If you're here, you've probably at least heard of KiwiSaver. But did you know you may already have one — depending on your work contract? Most employers will include your KiwiSaver forms in your agreement when you sign, and it's easier for them to sort it out straight away because they have to invest money in you if you're on KiwiSaver.
Still uncertain what you may have signed up to get? Here we'll take you through everything KiwiSaver, from how to get on one to how much you can potentially save.
First off, what is KiwiSaver?
KiwiSaver is a voluntary government scheme that sets aside a little from your paycheque weekly. This is to help you save up for those two significant life events — buying a house and saving for retirement.
Think of it like locking your money in a piggy bank. You can put money in, but you'll need a key to get it out. For KiwiSaver, the keys are either purchasing a house or beginning retirement.
Am I on KiwiSaver?
Even if you weren't aware, you would have likely seen a KiwiSaver form when signing your employment contract. So, unless you're contracting, freelancing or volunteering, your employer is legally required to contribute 3% to your KiwiSaver.
KiwiSaver do the percentages mean?
When you start KiwiSaver, you agree to set aside a little with every paycheque, based on a percentage of your wage. Usually that’s set at 3%, 4%, 6%, 8% or 10% of your total earnings. Your employer then has to match at least 3% of those earnings from the company' you work for to help you save.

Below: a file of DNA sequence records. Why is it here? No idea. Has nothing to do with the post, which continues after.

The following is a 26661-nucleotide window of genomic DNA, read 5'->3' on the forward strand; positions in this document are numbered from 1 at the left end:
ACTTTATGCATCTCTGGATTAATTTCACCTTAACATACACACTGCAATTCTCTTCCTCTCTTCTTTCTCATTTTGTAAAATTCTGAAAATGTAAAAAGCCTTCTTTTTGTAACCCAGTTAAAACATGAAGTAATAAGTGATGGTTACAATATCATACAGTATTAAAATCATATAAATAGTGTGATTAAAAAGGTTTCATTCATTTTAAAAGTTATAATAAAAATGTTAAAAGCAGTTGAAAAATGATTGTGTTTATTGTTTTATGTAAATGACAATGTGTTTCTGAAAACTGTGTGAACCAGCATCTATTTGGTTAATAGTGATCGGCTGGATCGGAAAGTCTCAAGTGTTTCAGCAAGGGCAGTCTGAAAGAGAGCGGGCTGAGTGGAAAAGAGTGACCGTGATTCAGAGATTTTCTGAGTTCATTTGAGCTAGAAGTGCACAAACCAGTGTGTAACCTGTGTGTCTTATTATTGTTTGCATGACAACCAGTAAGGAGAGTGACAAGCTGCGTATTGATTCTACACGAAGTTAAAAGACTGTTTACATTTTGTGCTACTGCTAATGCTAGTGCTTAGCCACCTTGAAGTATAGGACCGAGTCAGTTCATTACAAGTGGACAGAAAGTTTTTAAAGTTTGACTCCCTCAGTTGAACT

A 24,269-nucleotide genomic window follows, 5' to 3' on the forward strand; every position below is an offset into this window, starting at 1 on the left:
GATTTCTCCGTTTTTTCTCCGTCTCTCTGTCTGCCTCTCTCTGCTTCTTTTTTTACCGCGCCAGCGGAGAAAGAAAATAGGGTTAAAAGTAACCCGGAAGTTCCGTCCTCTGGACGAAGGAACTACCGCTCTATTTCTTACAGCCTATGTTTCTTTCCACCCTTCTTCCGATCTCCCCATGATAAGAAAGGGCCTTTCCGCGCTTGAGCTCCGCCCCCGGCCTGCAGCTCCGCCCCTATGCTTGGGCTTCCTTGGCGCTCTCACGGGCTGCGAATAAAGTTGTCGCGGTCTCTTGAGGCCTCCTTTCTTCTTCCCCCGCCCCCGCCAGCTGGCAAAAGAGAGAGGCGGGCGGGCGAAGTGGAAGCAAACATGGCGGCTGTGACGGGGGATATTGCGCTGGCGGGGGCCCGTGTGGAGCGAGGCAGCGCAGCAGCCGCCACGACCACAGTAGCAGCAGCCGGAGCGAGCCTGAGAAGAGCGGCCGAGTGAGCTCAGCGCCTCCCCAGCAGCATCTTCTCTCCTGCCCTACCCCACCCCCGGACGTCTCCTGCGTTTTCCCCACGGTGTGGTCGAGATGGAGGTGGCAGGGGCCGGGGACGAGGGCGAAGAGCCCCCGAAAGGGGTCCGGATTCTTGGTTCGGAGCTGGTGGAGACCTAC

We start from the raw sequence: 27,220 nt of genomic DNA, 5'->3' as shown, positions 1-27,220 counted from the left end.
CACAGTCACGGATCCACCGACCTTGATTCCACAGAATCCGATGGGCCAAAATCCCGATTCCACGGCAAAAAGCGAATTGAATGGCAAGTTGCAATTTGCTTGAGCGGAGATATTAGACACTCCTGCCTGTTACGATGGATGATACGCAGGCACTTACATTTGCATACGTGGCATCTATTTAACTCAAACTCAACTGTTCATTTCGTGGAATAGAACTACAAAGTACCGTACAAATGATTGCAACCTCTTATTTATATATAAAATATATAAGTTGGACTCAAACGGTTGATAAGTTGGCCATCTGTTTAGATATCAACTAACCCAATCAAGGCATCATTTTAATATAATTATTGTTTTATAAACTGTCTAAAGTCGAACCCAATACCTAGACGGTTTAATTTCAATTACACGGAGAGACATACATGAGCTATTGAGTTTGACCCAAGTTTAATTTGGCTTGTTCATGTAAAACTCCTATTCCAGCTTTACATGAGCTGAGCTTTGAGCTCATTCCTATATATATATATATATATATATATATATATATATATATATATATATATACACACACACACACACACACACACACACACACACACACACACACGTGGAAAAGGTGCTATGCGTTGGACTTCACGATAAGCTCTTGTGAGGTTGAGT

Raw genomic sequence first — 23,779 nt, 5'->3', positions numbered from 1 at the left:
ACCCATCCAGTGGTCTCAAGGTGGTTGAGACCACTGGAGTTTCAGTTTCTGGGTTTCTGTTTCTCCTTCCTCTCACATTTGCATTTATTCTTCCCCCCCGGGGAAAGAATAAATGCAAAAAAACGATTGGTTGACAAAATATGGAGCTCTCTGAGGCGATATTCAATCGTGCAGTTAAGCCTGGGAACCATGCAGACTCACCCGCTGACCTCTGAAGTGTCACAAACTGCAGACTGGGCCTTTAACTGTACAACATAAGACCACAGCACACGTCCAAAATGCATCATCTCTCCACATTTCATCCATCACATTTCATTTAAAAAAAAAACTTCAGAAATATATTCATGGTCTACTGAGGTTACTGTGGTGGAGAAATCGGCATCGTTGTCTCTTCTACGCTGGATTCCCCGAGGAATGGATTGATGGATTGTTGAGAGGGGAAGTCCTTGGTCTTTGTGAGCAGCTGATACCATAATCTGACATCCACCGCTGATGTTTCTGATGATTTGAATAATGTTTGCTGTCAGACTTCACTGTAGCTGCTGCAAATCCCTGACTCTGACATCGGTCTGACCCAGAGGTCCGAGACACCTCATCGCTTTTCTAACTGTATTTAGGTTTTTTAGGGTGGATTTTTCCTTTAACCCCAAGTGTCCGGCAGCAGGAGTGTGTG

If you're feeling a bit unsure about what you signed up to, or even if you signed up at all, have a chat with your employer.
You're free to opt-out or change the rate of your KiwiSaver every three months. Or, if you're new to the job, you can quit your KiwiSaver any time between weeks 2 and 8 of starting your career.
We can't legally tell you what to do, but if you want to save up quickly for a house, it might be a good idea to take out a higher KiwiSaver rate. We cover what that all means and what you can take out in our blog about accessing your KiwiSaver.
Can I access my KiwiSaver if I'm low on funds?
KiwiSaver exists to help you save and get your life on track. So, while it's a serious commitment, the rules are pretty lenient if you're in a tight spot. To get money out for anything other than a house or retirement, you need to be able to prove:
- You can't meet minimum living expenses.
- You can't pay your mortgage.
- You need medical treatment for yourself or your family.
- You need to modify your home for your unique needs or a dependent family member.
- Or that you need to meet funeral costs for a dependent family member.
Can I take a break from KiwiSaver?
You don't have to quit KiwiSaver because you're short on funds.
If you feel like you're likely to need that extra spending money, you can apply for a savings suspension. But it has to be for reasons of financial hardship during the first 12 months you're on KiwiSaver. After that, you can suspend your savings whenever you like.
It's pretty scary to suddenly find your wages tied up in something you might not have known about. But, if you have been or are now thinking about a KiwiSaver, the thing to remember is it's still your money. All a KiwiSaver does is limit what you can do with it — a bit like getting a gift card, which is only redeemable at certain stores. If you let your savings accumulate, you can quickly see some serious savings.